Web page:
There’s a moral aspect to taking safety seriously but companies also have a legal requirement, which can vary by country, to protect traveling employees. The stakes are high, so companies should look to industry experts. Organizations like International SOS offer senior health and security experts to advise organizations on comprehensive plans and procedures in the event of an emergency. International SOS or Anvil Group also offer tools to track employee locations and communicate in a moment’s notice. Travelers can also use TripIt Neighborhood Safety Scores to monitor the risk of the destinations they’re visiting.

Organizations should also strongly weigh the risks of sending any employee to a destination where local legislation may put health and safety in jeopardy, and flexibility is essential if an employee expresses concern. In such cases, alternatives to business travel may be worth considering.

Certain travelers are more at risk of safety threats than others. The majority (90%) of global LGBTQ+ travelers have hidden their sexual identity on a business trip to protect their safety or privacy. More than a third (38%) were forced to hide their identity due to anti-LGBTQ+ laws in the region.

In the United States, over 520 anti-LGBTQ+ bills have been introduced in state legislatures. The Human Rights Campaign (HRC) declared a state of emergency in June for LGBTQ+ people due to an “unprecedented and dangerous spike in anti-LGBTQ+ legislative assaults sweeping state houses this year.”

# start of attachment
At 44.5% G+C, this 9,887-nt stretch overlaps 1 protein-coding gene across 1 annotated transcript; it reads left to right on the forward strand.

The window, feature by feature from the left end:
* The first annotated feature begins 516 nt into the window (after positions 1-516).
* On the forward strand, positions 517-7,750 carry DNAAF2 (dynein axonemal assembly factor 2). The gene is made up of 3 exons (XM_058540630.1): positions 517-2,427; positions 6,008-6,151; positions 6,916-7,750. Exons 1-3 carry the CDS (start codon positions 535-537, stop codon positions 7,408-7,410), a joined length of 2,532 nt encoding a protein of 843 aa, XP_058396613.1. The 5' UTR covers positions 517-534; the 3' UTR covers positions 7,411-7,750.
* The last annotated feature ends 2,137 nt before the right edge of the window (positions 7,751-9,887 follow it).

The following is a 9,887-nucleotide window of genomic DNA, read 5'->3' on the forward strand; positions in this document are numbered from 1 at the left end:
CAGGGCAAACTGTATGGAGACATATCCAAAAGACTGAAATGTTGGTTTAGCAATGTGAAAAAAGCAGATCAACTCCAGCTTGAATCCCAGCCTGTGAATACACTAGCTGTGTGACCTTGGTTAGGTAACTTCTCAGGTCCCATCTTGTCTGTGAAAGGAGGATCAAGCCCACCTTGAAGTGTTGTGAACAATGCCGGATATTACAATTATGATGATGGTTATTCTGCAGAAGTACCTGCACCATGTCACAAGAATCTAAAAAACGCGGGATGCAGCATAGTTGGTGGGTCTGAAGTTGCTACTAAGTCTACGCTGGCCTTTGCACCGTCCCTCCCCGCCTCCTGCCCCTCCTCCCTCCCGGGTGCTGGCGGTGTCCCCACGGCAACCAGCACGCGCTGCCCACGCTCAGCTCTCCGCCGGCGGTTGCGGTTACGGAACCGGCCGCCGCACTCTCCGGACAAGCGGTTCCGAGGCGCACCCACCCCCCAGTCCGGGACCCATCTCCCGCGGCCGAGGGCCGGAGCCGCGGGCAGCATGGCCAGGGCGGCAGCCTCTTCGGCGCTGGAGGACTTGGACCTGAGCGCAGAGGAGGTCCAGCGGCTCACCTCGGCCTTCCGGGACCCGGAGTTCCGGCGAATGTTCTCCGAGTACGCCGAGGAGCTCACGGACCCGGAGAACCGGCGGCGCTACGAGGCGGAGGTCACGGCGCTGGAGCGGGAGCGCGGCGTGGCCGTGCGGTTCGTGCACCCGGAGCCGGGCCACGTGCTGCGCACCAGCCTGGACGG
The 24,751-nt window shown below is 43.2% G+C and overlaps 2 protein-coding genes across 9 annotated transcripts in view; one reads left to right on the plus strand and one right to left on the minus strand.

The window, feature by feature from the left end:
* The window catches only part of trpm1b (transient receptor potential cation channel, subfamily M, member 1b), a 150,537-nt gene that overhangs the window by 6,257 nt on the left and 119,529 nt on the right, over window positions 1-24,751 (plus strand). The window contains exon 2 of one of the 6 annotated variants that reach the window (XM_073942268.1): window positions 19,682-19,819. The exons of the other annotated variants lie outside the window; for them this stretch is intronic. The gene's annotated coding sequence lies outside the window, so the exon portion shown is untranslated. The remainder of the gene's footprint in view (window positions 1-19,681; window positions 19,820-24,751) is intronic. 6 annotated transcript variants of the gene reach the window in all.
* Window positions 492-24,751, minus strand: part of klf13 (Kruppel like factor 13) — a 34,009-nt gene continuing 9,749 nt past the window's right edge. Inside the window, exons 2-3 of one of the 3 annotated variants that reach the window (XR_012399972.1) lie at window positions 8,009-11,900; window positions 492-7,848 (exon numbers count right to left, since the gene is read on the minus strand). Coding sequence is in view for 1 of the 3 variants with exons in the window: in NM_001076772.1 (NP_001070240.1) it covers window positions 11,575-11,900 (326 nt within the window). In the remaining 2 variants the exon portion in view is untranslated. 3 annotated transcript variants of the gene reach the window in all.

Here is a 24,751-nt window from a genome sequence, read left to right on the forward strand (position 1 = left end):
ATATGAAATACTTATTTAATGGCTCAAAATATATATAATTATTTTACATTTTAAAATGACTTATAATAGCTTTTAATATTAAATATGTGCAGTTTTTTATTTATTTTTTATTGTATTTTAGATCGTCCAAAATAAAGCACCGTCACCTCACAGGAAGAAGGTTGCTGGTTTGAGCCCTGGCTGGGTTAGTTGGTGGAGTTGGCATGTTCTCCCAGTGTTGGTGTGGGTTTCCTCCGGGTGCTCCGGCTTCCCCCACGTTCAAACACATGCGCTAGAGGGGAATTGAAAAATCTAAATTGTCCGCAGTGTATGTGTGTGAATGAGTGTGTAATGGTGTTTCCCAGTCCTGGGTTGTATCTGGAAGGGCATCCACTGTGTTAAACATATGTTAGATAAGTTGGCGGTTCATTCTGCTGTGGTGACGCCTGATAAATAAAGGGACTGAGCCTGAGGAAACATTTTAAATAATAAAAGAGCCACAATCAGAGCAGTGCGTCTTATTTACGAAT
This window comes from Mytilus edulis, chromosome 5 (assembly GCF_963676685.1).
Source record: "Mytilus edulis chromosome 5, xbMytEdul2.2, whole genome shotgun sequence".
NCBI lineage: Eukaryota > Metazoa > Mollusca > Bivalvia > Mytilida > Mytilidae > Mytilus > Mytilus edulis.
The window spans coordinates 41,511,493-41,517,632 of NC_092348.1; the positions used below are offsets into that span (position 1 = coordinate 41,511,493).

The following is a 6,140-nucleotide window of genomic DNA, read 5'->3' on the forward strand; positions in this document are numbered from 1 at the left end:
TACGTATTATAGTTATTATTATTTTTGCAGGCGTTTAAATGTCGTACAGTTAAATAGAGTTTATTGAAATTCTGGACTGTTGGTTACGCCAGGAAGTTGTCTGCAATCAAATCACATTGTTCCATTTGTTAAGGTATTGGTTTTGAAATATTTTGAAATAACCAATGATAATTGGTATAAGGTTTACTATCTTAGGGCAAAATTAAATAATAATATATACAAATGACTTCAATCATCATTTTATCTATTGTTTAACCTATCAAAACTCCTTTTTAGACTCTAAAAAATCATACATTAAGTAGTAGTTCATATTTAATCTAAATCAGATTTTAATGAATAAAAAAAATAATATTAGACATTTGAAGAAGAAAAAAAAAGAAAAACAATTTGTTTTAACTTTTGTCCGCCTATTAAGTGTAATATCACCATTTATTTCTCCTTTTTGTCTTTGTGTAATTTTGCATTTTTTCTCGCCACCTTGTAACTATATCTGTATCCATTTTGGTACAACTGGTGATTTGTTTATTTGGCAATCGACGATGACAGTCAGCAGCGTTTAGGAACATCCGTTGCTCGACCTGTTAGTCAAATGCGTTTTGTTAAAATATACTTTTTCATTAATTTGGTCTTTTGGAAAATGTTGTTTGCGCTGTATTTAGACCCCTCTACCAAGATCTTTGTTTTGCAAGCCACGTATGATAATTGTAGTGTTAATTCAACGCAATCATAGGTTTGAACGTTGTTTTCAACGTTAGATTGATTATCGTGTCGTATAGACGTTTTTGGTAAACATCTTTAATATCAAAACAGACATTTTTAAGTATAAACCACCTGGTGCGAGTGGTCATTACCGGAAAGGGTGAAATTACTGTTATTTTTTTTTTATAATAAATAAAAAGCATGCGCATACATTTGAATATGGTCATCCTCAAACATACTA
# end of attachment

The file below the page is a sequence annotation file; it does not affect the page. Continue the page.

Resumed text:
Members of the LGBTQ+ community face serious threats, including when they travel to locations like Florida with anti-LGBTQ+ laws or beliefs. Companies need to evaluate this risk in advance and consult the HRC’s guidebook with health and safety resources, a summary of state-by-state laws, “know your rights” information, and resources designed to support LGBTQ+ travelers as well as those already living in hostile states.

For example, the HRC, the NAACP, the League of United Latin American Citizens, the Florida Immigrant Coalition, and Equality Florida have all issued travel or relocation warnings for Florida due to anti-LGBTQ+ laws that create a hostile environment. In fact, HRC’s guidebook includes a full chart of anti-LGBTQ+ laws per state like bathroom bans or “Don’t Say LGBTQ+” laws that censor local curriculum or the acknowledgement of LGBTQ+ identity in the classroom. These laws don’t just pertain to local community members and students; they suggest an unwelcoming environment for LGBTQ+ business travelers.

While business travel can be a transformative, educative, and fulfilling experience for many, the treatment received while traveling can have many detrimental impacts on employee happiness and well-being. There are serious, yet addressable, safety issues in the experience of business travelers today.

The first step leaders should take is to listen and communicate with all employees and listen. By understanding the unique issues their employees have experienced or their unique concerns, leaders can assess the right path forward for their teams.

Source: Fast Company